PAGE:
Writing Unit Tests for My Game in Unity
Assuming you already know basic C# and Unity
Most of you must have already known that I am currently developing a game in Unity, called Night at the Clownville. It is a 3D low poly first person shooter, survival horror game where you get trapped in a theme park and you will struggle to get out. Don’t worry, I won’t be promoting it here (sorry, I just did), just check it out on our Instagram page! What I do want to say in this article is the topic of unit tests in Unity. Sit tight and read on!
Why test the code when it works perfectly fine?
I came across the topic of unit tests during my first internship experience as a firmware developer working on HDDs. However, the concept of unit test was something I’m afraid of since I knew nothing about it. Like most developers, I used to laugh at the idea of “testing” code. “Why test the code when it works perfectly fine?” is exactly the question I had in my mind. Cut to the chase, I only knew the importance of unit tests when I started developing Night at the Clownville.
KISS (Keep it short and simple)
To put it simply, a unit test is a piece of code testing a single “unit” of your code. Sounds simple and stupid, right? It is supposed to be that simple. But not stupid. As a matter of fact, a unit test is used to validate a small, logical snippet of code so it performs exactly the way we want it to in specific scenarios. Well, it would be ideal to generalize the piece of code so it can fit into any situations. But it is essential to keep your code short and simple so it performs well for each and only task — KISS (Keep it short and simple).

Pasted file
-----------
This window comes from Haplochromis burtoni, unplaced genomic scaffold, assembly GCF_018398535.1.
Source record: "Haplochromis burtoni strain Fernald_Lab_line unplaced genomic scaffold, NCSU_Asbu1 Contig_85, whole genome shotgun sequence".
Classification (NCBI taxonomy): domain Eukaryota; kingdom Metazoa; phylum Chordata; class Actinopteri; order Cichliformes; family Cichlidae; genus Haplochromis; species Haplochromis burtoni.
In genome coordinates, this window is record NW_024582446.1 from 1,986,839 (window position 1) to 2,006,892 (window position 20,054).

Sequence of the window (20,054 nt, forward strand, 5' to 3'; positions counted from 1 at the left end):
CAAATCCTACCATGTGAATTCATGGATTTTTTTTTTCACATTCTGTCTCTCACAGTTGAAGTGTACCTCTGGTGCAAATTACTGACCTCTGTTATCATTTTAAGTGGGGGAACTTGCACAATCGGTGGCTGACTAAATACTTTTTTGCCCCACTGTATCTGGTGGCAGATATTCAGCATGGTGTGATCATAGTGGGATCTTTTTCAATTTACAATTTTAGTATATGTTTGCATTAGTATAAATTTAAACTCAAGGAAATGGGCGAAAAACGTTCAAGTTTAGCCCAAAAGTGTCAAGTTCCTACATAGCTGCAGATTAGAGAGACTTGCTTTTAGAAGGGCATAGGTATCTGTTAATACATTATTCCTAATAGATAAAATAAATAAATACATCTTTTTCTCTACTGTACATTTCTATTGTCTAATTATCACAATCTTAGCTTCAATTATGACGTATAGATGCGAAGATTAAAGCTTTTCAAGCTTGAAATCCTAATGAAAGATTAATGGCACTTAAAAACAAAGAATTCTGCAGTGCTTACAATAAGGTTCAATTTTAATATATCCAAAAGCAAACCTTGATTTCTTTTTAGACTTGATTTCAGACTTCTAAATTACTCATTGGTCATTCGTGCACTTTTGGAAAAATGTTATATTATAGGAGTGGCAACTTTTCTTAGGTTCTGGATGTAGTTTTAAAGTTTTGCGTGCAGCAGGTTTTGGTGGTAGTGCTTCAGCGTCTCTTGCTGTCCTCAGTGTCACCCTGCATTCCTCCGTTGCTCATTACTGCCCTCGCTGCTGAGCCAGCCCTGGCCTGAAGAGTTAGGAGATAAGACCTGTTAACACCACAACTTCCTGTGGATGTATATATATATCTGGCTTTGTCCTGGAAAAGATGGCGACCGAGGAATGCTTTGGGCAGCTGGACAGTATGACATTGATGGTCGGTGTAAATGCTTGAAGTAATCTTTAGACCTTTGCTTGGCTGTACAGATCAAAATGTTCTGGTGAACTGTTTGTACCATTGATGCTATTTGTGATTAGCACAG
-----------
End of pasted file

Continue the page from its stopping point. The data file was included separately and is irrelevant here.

Now, let’s get our hands dirty by writing a unit test for a simple function in Unity. This unit test is also what I use to evaluate my short snippet of code here. To get started, let’s set up the unit testing feature in Unity. The good part of Unity is that it provides the Test Runner, a unit testing feature that uses the NUnit framework in C#. It is fundamentally an open-source test framework that supports unit testing in isolated modules. Read more here.
In Unity, head on over to Window > General > Test Runner. For this article, let’s only write a unit test in Edit mode, where we can test any script that does not have to run in Play Mode. In Test Runner, hit the “Create Test Script in current folder” button and this will allow Unity to do two things:
- Create an assembly definition file (This is important to keep file dependencies separate from our production code).
- Create a test script (We can rename this to whatever we want, just give it a relevant name).
This is what you will get when the test script gets created. If the second function catches your eye, it is because it is a Coroutine function. Fret not, we are not going to use this today, feel free to look it up as it is widely used when writing scripts for your game.
As you can already see from the line comment inside the first function — use the Assert class to test conditions, that is what we are going to use today. For this article, I am going to write a unit test for my Health component. As with any character be it the player or NPC or the enemy, it requires a Health component. We would set their health individually before or during runtime but what is more important is that we need to ensure our function that sets the health runs correctly and returns the right health number. Then, as with any character, it is able to take damage that results in a decrease in health or take a health potion to increase its health. So, let’s define our rules here: